I tried rocking her to sleep, but she wouldn't settle down. I figured she just wanted to play, so I put her on the floor and turned on the TV. She would just walk around aimlessly bawling. Every once in a while, she would start cough and gagging. This went on for some time and finally I picked her up again. Even though I was holding her, she still couldn't calm down. She continued to cry really hard and at one point threw up white foam all over the both of us.
By this time, I was starting to go from concerned to worried. I stripped her out of her soiled clothes down to her diaper, wrapped her in a blanket and held her on my chest until she fell asleep. I figured at this point that she must have had a sick belly and would feel better after a snooze.
She seemed better after she slept for about twenty minutes, so I sat her down and got Jelly Bean up for lunch. As soon as I put her in her high chair, she completely lost it again. I quickly got her out and tried to give her something to eat while I held her. She pushed away the food which is completely unlike her.
Now I have gone from concerned to worried to scared. Her screams wrenched in the back of her throat and sounded like she had just had a shot at the doctor's office. I called the pediatrician and they immediately told me to bring her in, but I knew that I couldn't handle both kids with Peanut in such bad shape.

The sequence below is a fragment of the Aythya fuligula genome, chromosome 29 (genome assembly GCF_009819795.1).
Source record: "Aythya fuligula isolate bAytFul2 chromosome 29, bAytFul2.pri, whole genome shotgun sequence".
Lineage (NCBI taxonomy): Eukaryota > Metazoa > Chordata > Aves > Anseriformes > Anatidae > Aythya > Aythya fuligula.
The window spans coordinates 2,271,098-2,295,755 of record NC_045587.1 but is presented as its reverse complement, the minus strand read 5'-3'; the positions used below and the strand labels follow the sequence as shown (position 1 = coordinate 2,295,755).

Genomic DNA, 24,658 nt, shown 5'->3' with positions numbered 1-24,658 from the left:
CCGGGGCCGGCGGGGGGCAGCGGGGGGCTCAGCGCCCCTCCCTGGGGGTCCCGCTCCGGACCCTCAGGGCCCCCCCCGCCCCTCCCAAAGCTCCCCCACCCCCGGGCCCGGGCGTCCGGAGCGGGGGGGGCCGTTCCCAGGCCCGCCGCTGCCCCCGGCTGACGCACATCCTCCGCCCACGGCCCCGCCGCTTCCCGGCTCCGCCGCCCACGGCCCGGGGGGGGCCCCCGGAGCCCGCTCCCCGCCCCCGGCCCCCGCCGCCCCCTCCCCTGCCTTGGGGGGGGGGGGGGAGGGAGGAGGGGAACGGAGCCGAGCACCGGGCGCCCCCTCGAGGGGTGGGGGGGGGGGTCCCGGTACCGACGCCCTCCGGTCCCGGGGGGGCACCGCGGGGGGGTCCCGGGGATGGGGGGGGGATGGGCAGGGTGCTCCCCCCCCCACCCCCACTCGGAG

I called twindada. I broke down while telling him what was going on and begged him to come home. Of course, he hurried out of there, but he is working an hour and a half away right now, so now we just had to wait. Her appointment wasn't for a few hours. (I should mention we are in between pediatricians since we moved, so her old pediatrician is who we are using until we get one here. This pediatrician is an hour away.) By the time that twindada got home, Peanut was not better.
We decided to scrap the hour's drive to her pediatrician and just go to the emergency room at the nearby children's hospital. We arrived at the emergency room and after registering Peanut was taken back to have her vitals checked. Her temperature was 102 degrees and they gave her some medicine. Once we got back to a room, the doctor checked her ears, throat and chest. Everything checked out okay. He decided to order chest and abdominal X-rays and also put on a catheter bag to catch urine so they could check to make sure she didn't have a urinary tract infection.
The X-rays were not fun. Of course, it doesn't hurt, but it is simply torture for a 21 month old to have to lay still. If she wasn't mad before, then this certainly did it! I had to hold her arms and she kicked wildly to the point that the tech had to have someone else take the pictures and she had to hold her feet.
We returned back to the exam room and I started giving Peanut water and graham crackers. By this point, she started to return to the normal Peanut that we know. Now we were just waiting for her to pee and then we could leave. We were now in the emergency room black hole known as "waiting."